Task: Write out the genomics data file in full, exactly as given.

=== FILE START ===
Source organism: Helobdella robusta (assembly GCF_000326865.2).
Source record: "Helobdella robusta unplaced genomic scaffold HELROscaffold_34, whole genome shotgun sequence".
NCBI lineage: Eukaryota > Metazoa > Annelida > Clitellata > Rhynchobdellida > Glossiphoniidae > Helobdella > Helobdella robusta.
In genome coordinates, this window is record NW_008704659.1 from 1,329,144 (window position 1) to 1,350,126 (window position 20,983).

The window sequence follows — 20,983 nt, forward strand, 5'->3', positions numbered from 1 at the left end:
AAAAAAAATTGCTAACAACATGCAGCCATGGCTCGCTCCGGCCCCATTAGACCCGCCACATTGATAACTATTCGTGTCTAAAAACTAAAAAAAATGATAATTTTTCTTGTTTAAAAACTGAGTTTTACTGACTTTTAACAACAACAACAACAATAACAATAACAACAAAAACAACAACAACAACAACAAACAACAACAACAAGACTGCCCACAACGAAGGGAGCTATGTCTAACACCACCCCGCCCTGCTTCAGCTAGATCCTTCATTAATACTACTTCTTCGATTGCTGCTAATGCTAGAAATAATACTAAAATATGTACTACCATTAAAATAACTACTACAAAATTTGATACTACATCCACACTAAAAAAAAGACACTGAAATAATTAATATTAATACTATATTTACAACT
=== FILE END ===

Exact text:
Source organism: Helobdella robusta (assembly GCF_000326865.2).
Source record: "Helobdella robusta unplaced genomic scaffold HELROscaffold_34, whole genome shotgun sequence".
NCBI lineage: Eukaryota > Metazoa > Annelida > Clitellata > Rhynchobdellida > Glossiphoniidae > Helobdella > Helobdella robusta.
In genome coordinates, this window is record NW_008704659.1 from 1,329,144 (window position 1) to 1,350,126 (window position 20,983).

The window sequence follows — 20,983 nt, forward strand, 5'->3', positions numbered from 1 at the left end:
AAAAAAAATTGCTAACAACATGCAGCCATGGCTCGCTCCGGCCCCATTAGACCCGCCACATTGATAACTATTCGTGTCTAAAAACTAAAAAAAATGATAATTTTTCTTGTTTAAAAACTGAGTTTTACTGACTTTTAACAACAACAACAACAATAACAATAACAACAAAAACAACAACAACAACAACAAACAACAACAACAAGACTGCCCACAACGAAGGGAGCTATGTCTAACACCACCCCGCCCTGCTTCAGCTAGATCCTTCATTAATACTACTTCTTCGATTGCTGCTAATGCTAGAAATAATACTAAAATATGTACTACCATTAAAATAACTACTACAAAATTTGATACTACATCCACACTAAAAAAAAGACACTGAAATAATTAATATTAATACTATATTTACAACT